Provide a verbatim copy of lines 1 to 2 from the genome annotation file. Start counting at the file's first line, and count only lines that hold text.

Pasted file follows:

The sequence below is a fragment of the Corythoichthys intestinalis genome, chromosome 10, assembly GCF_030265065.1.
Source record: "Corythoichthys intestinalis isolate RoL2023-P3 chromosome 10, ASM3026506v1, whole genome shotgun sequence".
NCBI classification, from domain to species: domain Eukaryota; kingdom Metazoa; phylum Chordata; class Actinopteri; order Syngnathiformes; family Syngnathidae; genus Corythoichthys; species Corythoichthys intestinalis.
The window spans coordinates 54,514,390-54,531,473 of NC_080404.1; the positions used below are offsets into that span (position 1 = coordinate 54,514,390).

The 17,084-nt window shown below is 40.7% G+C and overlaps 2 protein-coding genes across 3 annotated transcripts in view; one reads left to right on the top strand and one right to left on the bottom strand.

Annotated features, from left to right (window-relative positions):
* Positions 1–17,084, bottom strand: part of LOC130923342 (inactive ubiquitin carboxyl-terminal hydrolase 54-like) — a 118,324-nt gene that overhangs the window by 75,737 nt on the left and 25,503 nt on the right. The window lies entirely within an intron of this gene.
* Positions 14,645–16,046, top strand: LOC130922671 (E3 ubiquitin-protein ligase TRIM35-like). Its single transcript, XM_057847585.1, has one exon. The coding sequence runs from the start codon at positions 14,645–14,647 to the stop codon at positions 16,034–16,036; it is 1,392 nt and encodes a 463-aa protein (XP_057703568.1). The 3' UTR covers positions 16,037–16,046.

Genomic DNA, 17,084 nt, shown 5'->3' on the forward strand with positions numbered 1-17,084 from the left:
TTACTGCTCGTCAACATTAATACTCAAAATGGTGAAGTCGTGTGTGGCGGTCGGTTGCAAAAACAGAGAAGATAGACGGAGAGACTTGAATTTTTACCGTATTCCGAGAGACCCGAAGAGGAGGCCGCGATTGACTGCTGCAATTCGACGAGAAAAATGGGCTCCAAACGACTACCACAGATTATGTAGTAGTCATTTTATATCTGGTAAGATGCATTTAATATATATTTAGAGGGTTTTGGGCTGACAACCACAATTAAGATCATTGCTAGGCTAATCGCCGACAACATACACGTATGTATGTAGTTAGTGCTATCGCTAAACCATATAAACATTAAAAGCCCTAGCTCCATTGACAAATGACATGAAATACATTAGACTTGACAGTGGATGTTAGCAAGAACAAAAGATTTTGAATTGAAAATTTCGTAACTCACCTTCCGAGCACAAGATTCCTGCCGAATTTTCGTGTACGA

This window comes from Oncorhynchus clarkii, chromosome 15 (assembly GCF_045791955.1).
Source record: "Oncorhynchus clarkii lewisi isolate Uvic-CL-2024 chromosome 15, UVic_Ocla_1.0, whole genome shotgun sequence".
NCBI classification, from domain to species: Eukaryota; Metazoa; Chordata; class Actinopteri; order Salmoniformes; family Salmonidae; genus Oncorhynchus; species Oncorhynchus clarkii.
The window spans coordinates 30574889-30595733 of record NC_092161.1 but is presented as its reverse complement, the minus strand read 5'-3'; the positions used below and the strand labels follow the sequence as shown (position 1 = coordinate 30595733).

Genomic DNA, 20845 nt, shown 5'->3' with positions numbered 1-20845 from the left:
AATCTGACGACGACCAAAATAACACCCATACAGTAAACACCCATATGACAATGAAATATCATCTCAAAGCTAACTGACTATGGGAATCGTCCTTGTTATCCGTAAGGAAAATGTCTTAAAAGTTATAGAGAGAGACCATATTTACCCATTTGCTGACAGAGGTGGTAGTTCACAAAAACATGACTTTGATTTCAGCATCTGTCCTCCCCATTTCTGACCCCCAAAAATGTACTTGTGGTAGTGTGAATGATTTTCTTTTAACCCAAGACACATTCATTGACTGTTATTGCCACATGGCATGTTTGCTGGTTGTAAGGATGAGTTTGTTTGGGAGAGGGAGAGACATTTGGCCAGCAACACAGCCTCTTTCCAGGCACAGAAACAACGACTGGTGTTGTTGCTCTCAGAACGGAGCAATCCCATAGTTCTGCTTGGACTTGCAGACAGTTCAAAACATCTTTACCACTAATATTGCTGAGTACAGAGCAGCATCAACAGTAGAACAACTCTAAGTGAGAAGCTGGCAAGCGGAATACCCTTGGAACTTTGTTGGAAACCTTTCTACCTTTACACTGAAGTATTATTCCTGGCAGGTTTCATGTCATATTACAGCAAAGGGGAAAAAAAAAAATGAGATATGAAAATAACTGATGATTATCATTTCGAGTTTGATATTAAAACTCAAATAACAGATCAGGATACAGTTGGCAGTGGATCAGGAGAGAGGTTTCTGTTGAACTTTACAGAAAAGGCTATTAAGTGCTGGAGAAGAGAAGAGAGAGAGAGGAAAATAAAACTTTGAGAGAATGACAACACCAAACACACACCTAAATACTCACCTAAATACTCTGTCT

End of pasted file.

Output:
The sequence below is a fragment of the Corythoichthys intestinalis genome, chromosome 10, assembly GCF_030265065.1.
Source record: "Corythoichthys intestinalis isolate RoL2023-P3 chromosome 10, ASM3026506v1, whole genome shotgun sequence".